Michael Steven Hessman is the real life Crash Davis, the character played by Kevin Costner in the film, Bull Durham.
Born in Fountain Valley, California,—a middle class bedroom community 45 minutes south of Los Angeles whose motto is “A Nice Place to Live”–Hessman grew up playing all sports, but his passion was baseball. His father, Fred, served as his Little League coach and taught him the nuances of the game. Hessman attended Mater Dei High School, a private, college preparatory school in Santa Ana, less than eight miles from his parents’ home, where he played baseball and basketball. Mater Dei is one of the largest Catholic high schools in the country and offers outstanding athletics—ESPN and MaxPreps ranked them best in America, having won 28 CIF, seven state and two national championships in varsity sports during the past decade. Several Mater Dei athletes have gone on to great success at the college and professional level, including Heisman Trophy winners John Huarte [class of 1961] and Matt Leinhart [class of 2001]. Hessman had an outstanding varsity career, hitting 25 home runs, batting over .400 and going 19-4 as a pitcher for the Monarch Lions. As a rising senior, he was named MVP of the Upper Deck Classic—a prestigious national high school baseball tournament—while leading Mater Dei to a runner-up finish. The following year, he was voted into the Mater Dei Baseball Hall of Fame.
The Atlanta Braves drafted Mike Hessman in the 15th round of the 1996 MLB Draft, 451 spots behind Kris Benson, who the Pittsburgh Pirates selected first overall. Hessman turned down a baseball scholarship from the University of Arizona in order to pursue his dream of playing in the big leagues. At 18, he was assigned to the Gulf Coast League, where he batted .216 with one homer in 53 games. The following year, the 6’5”, 215 pound right-hander was promoted from the Rookie League to Single-A and hit 21 home runs in 122 games. Hessman spent eight years in the Braves organization before making his major league debut on August 22, 2003, going hitless in one at bat. Four nights later, he collected his first big league hit—a pinch-hit home run off Mike Stanton in the seventh inning at Turner Field in Atlanta. He appeared in 19 games that season and 29 more in 2004 before being traded to the Detroit Tigers, where he was assigned to their AAA affiliate in Toledo. In 2005, Mike Hessman hit 28 home runs and helped the Mud Hens win the Governor’s Cup as champions of the International League. Two years later, he hit 31 dingers in route to being named International League MVP.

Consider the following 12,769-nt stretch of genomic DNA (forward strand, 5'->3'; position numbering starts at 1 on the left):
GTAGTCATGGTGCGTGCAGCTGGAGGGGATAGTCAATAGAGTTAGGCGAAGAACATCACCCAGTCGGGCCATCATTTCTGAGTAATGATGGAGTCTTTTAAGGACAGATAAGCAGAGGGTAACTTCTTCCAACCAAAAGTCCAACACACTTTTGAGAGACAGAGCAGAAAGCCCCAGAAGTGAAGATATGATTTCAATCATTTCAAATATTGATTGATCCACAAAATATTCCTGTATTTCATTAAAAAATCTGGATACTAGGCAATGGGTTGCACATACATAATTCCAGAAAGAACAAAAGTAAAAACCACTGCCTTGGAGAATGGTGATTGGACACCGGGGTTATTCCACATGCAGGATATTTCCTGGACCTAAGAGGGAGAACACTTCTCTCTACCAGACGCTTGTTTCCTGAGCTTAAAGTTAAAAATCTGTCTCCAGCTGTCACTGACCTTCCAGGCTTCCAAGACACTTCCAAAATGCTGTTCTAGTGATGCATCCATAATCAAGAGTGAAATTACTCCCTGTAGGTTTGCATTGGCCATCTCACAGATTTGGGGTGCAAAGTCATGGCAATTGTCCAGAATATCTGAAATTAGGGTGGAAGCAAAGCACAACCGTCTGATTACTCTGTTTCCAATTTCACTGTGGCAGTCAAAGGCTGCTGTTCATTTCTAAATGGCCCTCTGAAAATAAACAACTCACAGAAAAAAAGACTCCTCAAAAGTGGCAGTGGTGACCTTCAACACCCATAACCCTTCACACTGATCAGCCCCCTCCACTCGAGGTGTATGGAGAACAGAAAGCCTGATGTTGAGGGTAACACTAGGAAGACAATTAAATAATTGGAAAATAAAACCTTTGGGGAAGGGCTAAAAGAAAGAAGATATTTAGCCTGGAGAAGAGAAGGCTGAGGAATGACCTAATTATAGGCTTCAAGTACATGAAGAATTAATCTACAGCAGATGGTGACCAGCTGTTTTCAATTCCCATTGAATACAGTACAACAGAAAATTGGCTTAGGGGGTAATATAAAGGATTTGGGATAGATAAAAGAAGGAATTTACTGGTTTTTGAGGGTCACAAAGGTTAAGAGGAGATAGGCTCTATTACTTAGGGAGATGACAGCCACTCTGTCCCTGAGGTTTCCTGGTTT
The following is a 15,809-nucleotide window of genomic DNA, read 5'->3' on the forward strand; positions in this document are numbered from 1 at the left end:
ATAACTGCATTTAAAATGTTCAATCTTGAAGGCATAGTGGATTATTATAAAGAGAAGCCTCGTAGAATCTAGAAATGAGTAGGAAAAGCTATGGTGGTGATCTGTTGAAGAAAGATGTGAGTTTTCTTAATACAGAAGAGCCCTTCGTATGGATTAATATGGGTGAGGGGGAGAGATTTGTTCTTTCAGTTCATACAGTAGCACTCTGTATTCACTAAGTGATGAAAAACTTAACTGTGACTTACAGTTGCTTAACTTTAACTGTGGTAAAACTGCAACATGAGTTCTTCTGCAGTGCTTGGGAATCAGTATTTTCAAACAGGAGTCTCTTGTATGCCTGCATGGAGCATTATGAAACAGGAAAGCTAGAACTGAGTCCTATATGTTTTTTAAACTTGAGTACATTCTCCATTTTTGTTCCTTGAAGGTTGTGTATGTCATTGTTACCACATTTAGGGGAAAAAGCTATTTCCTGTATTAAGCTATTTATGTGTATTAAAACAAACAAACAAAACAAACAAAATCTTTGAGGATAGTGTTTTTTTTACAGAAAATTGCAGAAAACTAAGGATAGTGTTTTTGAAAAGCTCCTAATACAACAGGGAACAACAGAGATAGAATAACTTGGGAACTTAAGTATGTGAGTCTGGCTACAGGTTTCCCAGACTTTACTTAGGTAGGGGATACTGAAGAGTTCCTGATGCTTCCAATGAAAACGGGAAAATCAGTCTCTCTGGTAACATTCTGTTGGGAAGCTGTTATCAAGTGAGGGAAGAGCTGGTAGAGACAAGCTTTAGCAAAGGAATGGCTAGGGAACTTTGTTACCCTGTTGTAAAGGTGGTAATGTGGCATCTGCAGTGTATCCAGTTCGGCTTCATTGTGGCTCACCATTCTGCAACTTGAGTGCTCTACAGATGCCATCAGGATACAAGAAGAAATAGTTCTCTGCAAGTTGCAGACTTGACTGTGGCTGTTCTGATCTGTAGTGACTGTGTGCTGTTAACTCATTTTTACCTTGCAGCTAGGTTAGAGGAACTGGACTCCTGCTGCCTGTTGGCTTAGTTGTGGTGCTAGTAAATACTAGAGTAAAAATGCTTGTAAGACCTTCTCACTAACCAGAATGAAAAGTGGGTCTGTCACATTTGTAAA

Like Crash Davis, Mike Hessman has been to the Show, but has not appeared in a major league game since 2010, when he played in 32 games, hit one home run and batted .127 for the New York Mets. He combines talent, bad luck and a stubborn love of the game. Hessman is a minor league “lifer”, having played 19 seasons of professional baseball for twelve organizations–the last seven with the Toledo Mud Hens. One night a few years ago, Hessman crushed one over the left field foul pole. The third base umpire called it a home run but, after discussion, the first base umpire changed the call to foul. Toledo manager Lance Parrish, who hit 324 homers during his 19 year major league career, came out to argue the call, was ejected and returned to the clubhouse. Hessman smashed the next pitch off the scoreboard in left, muttered something while rounding first base and was greeted at home plate by the first base umpire, who ejected Hessman too. The “King” is now 37 years old. He gets to the ballpark at 2:00 pm for a 7:00 pm game, warms up in the hot tub, lifts weights to keep his core strong, takes batting practice, infield practice and then plays the game. Hessman is a decade older than the average age of his teammates and has hit 20 or more home runs in 14 of his minor league seasons. Mr. Hessman hit 14 major league home runs in 223 trips to the plate and has a career average of .188. He has played in 2,077 minor league games and has struck out 2,347 times, which would be the fourth highest total in major league history. Hessman has played in China, Australia, Mexico and the Dominican Republic. In 2011, he spent the season with the Orix Buffaloes in Japan’s Nippon League.
On August 3, 2015, Mike Hessman hit his 433rd career minor league home run–a grand slam in the seventh inning of a game against Lehigh Valley–to pass Buzz Arlett as minor league baseball’s all-time home run leader. Arlett was known as the “Babe Ruth of the minor leagues” when he played from 1918-1937 and his record stood for nearly 80 years. The “King” won a bronze medal while playing for Team USA in the 2008 Olympics in Beijing and is a four-time minor league All-Star. On September 4, 2009, Hessman, who has played first and third base for most of his career, played all nine positions while with the Mud Hens. He started at catcher and ended as the pitcher, blowing a save and picking up a loss. Mike Hessman is one of four players in history to have hit over 400 home runs in the minor leagues.